Land Acknowledgement

MIT acknowledges Indigenous Peoples as the traditional stewards of the land, and the enduring relationship that exists between them and their traditional territories. The land on which we sit is the traditional unceded territory of the Wampanoag Nation. We acknowledge the painful history of genocide and forced occupation of their territory, and we honor and respect the many diverse indigenous people connected from time immemorial to this land on which we now gather.

The text above is not an official MIT land acknowledgement statement. Shortly after the statement’s publication in 2020, the Institute became aware of ongoing discussions between local Indigenous Nations about historical land relationships in what is now known as Cambridge and the surrounding area. In fall 2022, a working group of students, staff, and faculty considered, and ultimately advised against, an official land acknowledgement statement. The working group suggested that MIT first take meaningful action and commit to strengthening its relationships with its Indigenous community and with leaders of local Indigenous Nations—including the Massachusett and Wampanoag—and Nations more broadly, including those affected by the Morrill Acts. MIT is committed to this work.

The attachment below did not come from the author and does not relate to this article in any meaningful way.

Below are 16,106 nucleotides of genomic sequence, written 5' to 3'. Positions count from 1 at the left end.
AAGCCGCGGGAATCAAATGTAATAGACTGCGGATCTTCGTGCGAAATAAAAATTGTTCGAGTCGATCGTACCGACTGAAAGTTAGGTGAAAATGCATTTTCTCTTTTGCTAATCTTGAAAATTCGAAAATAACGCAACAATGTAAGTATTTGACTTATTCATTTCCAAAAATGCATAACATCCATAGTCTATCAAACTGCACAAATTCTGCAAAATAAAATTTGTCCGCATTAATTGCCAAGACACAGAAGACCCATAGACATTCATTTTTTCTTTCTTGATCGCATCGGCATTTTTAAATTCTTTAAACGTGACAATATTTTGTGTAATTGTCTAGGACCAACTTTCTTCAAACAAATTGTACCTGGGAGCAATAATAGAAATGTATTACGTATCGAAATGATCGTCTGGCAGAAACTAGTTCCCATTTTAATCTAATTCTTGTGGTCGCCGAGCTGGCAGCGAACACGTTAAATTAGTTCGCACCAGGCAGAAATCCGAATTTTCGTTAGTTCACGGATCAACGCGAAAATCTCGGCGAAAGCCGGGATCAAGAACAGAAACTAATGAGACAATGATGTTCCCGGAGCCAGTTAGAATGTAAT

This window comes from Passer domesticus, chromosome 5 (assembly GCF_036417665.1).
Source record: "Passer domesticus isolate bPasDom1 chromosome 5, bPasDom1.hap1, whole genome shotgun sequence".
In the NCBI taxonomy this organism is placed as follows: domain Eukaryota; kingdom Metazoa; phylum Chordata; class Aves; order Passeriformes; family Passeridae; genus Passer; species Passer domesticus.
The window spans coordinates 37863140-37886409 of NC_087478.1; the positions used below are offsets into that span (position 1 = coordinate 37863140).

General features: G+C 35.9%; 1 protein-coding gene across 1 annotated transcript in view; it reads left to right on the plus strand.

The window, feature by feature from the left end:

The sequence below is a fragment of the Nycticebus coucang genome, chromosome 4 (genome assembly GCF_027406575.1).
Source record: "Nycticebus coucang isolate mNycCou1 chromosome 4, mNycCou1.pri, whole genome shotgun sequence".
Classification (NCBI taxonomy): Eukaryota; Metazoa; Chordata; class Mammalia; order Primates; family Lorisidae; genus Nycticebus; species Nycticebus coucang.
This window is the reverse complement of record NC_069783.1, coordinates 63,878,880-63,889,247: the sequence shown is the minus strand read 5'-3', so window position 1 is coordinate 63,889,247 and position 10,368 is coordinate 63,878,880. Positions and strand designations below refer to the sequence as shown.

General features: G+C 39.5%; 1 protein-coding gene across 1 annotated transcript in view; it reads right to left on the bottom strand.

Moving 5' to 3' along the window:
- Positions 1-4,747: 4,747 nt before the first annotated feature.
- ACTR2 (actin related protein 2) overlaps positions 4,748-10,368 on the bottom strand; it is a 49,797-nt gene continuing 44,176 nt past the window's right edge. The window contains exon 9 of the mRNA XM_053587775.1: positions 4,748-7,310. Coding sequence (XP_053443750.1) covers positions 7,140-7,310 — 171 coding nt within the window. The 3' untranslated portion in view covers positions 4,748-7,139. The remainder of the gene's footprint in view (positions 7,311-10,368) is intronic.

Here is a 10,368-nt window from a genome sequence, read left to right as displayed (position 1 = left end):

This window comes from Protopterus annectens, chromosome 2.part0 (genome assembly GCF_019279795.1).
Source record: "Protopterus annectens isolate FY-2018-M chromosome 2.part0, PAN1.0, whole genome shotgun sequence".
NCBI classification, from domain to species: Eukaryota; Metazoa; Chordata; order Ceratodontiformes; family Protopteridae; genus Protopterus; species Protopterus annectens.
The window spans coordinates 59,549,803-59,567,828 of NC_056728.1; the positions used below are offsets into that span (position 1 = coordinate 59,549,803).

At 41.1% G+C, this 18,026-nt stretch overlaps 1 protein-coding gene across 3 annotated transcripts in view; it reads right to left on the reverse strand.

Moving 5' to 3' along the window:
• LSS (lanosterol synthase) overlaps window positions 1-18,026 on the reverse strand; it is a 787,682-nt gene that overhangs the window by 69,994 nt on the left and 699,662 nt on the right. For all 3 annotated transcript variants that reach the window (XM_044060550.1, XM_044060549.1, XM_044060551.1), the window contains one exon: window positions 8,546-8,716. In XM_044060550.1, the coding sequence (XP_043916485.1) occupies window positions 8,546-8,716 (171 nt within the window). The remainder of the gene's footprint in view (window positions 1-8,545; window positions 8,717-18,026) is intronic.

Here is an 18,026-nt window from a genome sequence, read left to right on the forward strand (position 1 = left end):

MIT offices and community groups may continue to refer to this statement. However, we encourage colleagues and students to express their own commitments to relationship building centered on understanding, respect, responsibility, and representation with Indigenous people, communities, and Nations. For further information, please contact